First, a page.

Citations (0)
Some of your citations are legacy items.

Any citation created before July 30, 2012 will labeled as a “Cited page.” New citations will be saved as cited passages, pages or articles.

We also added the ability to view new citations from your projects or the book or article where you created them.

Notes (0)
Bookmarks (0)

You have no saved items from this article

Project items include:
  • Saved book/article
  • Highlights
  • Quotes/citations
  • Notes
  • Bookmarks
Notes
Cite this article

Cited article

Style
Citations are available only to our active members.
Buy instant access to cite pages or passages in MLA, APA and Chicago citation styles.

(Einhorn, 1992, p. 25)

(Einhorn 25)

1. Lois J. Einhorn, Abraham Lincoln, the Orator: Penetrating the Lincoln Legend (Westport, CT: Greenwood Press, 1992), 25, http://www.questia.com/read/27419298.

Cited article

911 Report from Neighbor That Person Is Suicidal Is Not Sufficient Basis for Police Officer to Seize Person for Emergency Mental Evaluation When Officer Observed Person and Saw Nothing Indicating a Danger to Self
Settings

Settings

Typeface
Text size Smaller Larger Reset View mode
Search within

Search within this article

Look up

Look up a word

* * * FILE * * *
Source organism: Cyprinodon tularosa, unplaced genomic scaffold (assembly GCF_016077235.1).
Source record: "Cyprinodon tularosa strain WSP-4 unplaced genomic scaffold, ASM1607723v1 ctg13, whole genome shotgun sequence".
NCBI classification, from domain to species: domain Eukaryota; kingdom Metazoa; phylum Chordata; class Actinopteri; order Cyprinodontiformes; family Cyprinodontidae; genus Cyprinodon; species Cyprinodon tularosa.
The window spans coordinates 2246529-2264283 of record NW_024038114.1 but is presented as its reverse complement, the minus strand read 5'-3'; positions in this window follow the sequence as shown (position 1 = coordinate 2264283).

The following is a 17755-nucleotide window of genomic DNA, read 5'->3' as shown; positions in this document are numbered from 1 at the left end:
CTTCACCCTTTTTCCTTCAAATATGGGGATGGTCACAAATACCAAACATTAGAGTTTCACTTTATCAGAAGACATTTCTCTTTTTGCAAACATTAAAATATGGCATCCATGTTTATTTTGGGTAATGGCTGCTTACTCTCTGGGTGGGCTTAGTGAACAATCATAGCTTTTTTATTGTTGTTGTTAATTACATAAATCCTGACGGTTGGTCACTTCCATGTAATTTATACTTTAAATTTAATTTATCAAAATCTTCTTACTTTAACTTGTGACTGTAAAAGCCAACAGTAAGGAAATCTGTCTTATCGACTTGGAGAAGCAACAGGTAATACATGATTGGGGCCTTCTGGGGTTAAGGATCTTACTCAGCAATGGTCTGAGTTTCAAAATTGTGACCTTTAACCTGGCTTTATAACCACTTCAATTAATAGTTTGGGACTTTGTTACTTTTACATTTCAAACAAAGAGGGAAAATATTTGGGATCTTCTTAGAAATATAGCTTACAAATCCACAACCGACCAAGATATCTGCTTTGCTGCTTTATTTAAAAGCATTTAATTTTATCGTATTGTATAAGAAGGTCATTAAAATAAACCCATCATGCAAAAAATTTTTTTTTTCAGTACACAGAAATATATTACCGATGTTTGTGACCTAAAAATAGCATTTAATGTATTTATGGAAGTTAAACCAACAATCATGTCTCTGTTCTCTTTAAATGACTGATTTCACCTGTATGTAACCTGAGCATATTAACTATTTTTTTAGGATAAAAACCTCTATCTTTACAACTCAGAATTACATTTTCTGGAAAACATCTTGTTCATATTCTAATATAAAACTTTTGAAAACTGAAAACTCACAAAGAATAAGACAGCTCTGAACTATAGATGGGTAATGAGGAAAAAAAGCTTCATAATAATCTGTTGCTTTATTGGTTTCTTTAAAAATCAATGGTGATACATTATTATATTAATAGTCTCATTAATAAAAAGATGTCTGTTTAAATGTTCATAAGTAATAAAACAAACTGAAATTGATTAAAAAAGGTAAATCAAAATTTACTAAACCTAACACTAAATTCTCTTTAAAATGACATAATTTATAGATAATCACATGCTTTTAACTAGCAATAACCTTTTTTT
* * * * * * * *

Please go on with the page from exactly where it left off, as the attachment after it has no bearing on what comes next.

• Dictionary
  • Thesaurus
Please submit a word or phrase above.
Print this page

Print this page

Why can't I print more than one page at a time?

Help
Full screen

matching results for page

    Questia reader help

    How to highlight and cite specific passages

    1. Click or tap the first word you want to select.
    2. Click or tap the last word you want to select, and you’ll see everything in between get selected.
    3. You’ll then get a menu of options like creating a highlight or a citation from that passage of text.

    OK, got it!

    Cited passage

    Style
    Citations are available only to our active members.
    Buy instant access to cite pages or passages in MLA, APA and Chicago citation styles.

    "Portraying himself as an honest, ordinary person helped Lincoln identify with his audiences." (Einhorn, 1992, p. 25).

    "Portraying himself as an honest, ordinary person helped Lincoln identify with his audiences." (Einhorn 25)

    "Portraying himself as an honest, ordinary person helped Lincoln identify with his audiences."1

    1. Lois J. Einhorn, Abraham Lincoln, the Orator: Penetrating the Lincoln Legend (Westport, CT: Greenwood Press, 1992), 25, http://www.questia.com/read/27419298.

    Cited passage

    Thanks for trying Questia!

    Please continue trying out our research tools, but please note, full functionality is available only to our active members.

    Your work will be lost once you leave this Web page.

    Buy instant access to save your work.

    Already a member? Log in now.

    Author Advanced search

    Oops!

    An unknown error has occurred. Please click the button below to reload the page. If the problem persists, please try again in a little while.